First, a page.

Tom Kalhorn

University of Washington Seattle, Seattle, Washington, United States

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Publications (3)7.3 Total impact

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    ABSTRACT: Simultaneous and accurate measurement of circulating vitamin D metabolites is critical to studies of the metabolic regulation of vitamin D and its impact on health and disease. To that end, we have developed a specific liquid chromatography-tandem mass spectrometry (LC-MS/MS) method that permits the quantification of major circulating vitamin D(3) metabolites in human plasma. Plasma samples were subjected to a protein precipitation, liquid-liquid extraction, and Diels-Alder derivatization procedure prior to LC-MS/MS analysis. Importantly, in all human plasma samples tested, we identified a significant dihydroxyvitamin D(3) peak that could potentially interfere with the determination of 1α,25-dihydroxyvitamin D(3) [1α,25(OH)(2)D(3)] concentrations. This interfering metabolite has been identified as 4β,25-dihydroxyvitamin D(3) [4β,25(OH)(2)D(3)] and was found at concentrations comparable to 1α,25(OH)(2)D(3). Quantification of 1α,25(OH)(2)D(3) in plasma required complete chromatographic separation of 1α,25(OH)(2)D(3) from 4β,25(OH)(2)D(3). An assay incorporating this feature was used to simultaneously determine the plasma concentrations of 25OHD(3), 24R,25(OH)(2)D(3), 1α,25(OH)(2)D(3), and 4β,25(OH)(2)D(3) in healthy individuals. The LC-MS/MS method developed and described here could result in considerable improvement in quantifying 1α,25(OH)(2)D(3) as well as monitoring the newly identified circulating metabolite, 4β,25(OH)(2)D(3).
    Full-text · Article · Jul 2011 · Analytical Biochemistry
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    ABSTRACT: Estrogens suppress tumor growth in prostate cancer which progresses despite anorchid serum androgen levels, termed castration resistant prostate cancers (CRPC), although the mechanisms are unclear. We hypothesize that estrogen inhibits CRPC in anorchid animals by suppressing tumoral androgens, an effect independent of the estrogen receptor. The human CRPC xenograft LuCaP 35V was implanted into orchiectomized male SCID mice and established tumors were treated with placebo, 17beta-estradiol or 17beta-estradiol and estrogen receptor antagonist ICI 182,780. Effects of 17beta-estradiol on tumor growth were evaluated and tissue testosterone (T) and dihydrotestosterone (DHT) evaluated by mass spectrometry. Treatment of LuCaP 35V with 17beta-estradiol slowed tumor growth compared to controls (tumor volume at day 21: 785 +/- 81 mm3 vs. 1195 +/- 84 mm3, p = 0.002). Survival was also significantly improved in animals treated with 17beta-estradiol (p = 0.03). The addition of the estrogen receptor antagonist ICI 182,780 did not significantly change survival or growth. 17beta-estradiol in the presence and absence of ICI 182,780 suppressed tumor testosterone (T) and dihydrotestosterone (DHT) as assayed by mass spectrometry. Tissue androgens in placebo treated LuCaP 35V xenografts were; T = 0.71 +/- 0.28 pg/mg and DHT = 1.73 +/- 0.36 pg/mg. In 17beta-estradiol treated LuCaP35V xenografts the tissue androgens were, T = 0.20 +/- 0.10 pg/mg and DHT = 0.15 +/- 0.15 pg/mg, (p < 0.001 vs. controls). Levels of T and DHT in control liver tissue were < 0.2 pg/mg. CRPC in anorchid animals maintains tumoral androgen levels despite castration. 17beta-estradiol significantly suppressed tumor T and DHT and inhibits growth of CRPC in an estrogen receptor independent manner. The ability to manipulate tumoral androgens will be critical in the development and testing of agents targeting CRPC through tissue steroidogenesis.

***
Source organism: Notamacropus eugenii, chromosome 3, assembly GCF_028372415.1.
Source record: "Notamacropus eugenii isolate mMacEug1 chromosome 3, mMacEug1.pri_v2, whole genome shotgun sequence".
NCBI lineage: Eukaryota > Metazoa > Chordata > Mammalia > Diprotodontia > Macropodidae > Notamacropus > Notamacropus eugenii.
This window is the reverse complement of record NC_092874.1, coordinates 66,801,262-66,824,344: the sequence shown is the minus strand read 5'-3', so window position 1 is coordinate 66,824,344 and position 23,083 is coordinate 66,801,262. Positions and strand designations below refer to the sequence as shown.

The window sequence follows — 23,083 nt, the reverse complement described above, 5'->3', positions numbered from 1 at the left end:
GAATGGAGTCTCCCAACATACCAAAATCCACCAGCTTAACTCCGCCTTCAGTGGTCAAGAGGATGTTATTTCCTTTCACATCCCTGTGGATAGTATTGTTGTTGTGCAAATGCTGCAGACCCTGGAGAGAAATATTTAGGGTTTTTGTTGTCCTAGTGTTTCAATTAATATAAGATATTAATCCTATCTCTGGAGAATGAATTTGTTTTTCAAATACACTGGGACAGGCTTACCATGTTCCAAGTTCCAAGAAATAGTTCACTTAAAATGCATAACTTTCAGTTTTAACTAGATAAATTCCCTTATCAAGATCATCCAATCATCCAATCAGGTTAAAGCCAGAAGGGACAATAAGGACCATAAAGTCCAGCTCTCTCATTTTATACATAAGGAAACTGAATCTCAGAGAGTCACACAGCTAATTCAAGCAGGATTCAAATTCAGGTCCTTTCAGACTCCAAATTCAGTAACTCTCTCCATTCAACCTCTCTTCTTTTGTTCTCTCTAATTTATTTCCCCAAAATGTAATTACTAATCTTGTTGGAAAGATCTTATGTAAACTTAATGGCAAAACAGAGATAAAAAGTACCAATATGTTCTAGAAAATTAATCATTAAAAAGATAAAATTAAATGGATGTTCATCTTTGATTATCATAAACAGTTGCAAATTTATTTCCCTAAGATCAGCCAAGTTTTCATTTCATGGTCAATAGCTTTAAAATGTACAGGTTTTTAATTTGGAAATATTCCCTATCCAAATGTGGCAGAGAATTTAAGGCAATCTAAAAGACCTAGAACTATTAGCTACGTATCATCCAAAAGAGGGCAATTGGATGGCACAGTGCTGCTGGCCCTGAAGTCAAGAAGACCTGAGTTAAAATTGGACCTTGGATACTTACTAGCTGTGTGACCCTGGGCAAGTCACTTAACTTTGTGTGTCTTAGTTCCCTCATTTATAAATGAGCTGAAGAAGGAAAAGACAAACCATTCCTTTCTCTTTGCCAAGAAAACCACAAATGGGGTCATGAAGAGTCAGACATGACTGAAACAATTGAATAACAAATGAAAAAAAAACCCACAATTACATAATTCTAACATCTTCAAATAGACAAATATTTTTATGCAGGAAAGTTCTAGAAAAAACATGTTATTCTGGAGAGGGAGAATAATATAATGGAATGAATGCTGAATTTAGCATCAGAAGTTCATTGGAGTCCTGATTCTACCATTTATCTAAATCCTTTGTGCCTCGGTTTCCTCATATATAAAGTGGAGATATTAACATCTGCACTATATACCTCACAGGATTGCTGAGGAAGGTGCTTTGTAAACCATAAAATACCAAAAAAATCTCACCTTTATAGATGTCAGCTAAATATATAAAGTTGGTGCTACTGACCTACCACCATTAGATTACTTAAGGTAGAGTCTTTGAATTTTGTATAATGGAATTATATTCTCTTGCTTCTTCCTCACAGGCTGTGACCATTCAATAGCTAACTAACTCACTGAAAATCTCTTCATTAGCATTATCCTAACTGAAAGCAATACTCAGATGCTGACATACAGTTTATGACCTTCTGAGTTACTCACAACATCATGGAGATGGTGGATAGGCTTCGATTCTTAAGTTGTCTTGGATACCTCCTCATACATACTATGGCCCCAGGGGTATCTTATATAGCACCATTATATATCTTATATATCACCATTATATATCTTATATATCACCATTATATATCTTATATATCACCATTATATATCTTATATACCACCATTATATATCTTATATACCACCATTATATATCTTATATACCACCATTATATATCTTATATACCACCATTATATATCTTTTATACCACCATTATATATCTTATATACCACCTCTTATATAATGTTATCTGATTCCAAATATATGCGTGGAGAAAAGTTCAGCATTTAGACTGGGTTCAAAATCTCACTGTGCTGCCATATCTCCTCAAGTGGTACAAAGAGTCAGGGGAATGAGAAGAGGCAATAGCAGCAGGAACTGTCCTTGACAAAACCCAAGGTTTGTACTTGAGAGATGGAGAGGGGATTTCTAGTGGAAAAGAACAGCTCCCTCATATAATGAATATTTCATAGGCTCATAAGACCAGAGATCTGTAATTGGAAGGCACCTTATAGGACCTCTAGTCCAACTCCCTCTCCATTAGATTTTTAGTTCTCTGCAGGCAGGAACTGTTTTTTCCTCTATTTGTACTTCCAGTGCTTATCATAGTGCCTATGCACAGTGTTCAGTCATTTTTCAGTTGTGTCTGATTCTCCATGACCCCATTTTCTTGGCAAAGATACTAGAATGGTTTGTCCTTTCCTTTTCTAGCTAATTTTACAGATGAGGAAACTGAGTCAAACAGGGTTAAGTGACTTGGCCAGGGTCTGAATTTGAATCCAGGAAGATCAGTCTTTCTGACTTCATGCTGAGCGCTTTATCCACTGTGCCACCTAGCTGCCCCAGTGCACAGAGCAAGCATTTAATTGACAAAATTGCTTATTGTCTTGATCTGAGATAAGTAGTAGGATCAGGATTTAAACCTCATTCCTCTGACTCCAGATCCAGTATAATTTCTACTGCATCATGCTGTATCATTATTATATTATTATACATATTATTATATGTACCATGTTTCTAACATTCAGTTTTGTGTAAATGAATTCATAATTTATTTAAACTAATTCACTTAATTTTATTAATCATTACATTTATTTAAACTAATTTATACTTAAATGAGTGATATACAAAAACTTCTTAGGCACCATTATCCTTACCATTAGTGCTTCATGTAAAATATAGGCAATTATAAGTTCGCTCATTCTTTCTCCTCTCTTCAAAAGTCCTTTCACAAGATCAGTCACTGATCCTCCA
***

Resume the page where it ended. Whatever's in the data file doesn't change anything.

Full-text · Article · May 2010 · BMC Cancer
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    ABSTRACT: Digoxin, a commonly prescribed cardiac glycoside with a narrow therapeutic window, is routinely used in pharmacokinetic studies to assess the in vivo activity of the drug efflux pump P-glycoprotein. To minimize adverse events, a sub-therapeutic dose of digoxin is usually administered, producing low plasma concentrations requiring a sensitive detection technique. Commonly available immunoassay techniques do not provide the required sensitivity to measure these low plasma concentrations and are potentially non-specific in certain subject populations. Previously published mass spectrometric techniques require either large plasma volumes or a tandem mass spectrometer. To overcome these challenges we have developed a sensitive and specific LC-MS method for the quantification of digoxin in small volumes of human plasma and urine. Plasma (1 mL) was extracted with methyl t-butyl ether under basic conditions followed by LC-MS detection of the sodium adducts of digoxin (803.4 m/z) and digitoxin (787.4 m/z, internal standard). Linearity and accuracy were demonstrated across a wide range of digoxin plasma concentration (0.05-1.5 ng/mL). This specific, sensitive, validated digoxin LC-MS assay can be used to quantify sub-therapeutic digoxin plasma concentrations in men and women (pregnant and non-pregnant).
    No preview · Article · Jul 2008 · Biomedical Chromatography